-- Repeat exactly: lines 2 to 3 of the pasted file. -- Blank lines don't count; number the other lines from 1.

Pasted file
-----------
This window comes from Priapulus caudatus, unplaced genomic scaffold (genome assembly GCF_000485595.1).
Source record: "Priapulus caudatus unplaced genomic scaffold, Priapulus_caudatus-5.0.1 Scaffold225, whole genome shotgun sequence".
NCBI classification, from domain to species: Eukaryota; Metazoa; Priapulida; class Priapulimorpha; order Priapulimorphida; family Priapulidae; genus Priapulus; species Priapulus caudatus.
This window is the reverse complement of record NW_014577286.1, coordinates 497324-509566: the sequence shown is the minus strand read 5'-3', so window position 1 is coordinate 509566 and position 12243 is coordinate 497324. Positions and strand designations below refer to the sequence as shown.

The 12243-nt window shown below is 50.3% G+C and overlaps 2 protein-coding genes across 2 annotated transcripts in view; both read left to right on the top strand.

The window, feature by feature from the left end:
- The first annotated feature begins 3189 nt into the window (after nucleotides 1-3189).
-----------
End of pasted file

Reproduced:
Source record: "Priapulus caudatus unplaced genomic scaffold, Priapulus_caudatus-5.0.1 Scaffold225, whole genome shotgun sequence".
NCBI classification, from domain to species: Eukaryota; Metazoa; Priapulida; class Priapulimorpha; order Priapulimorphida; family Priapulidae; genus Priapulus; species Priapulus caudatus.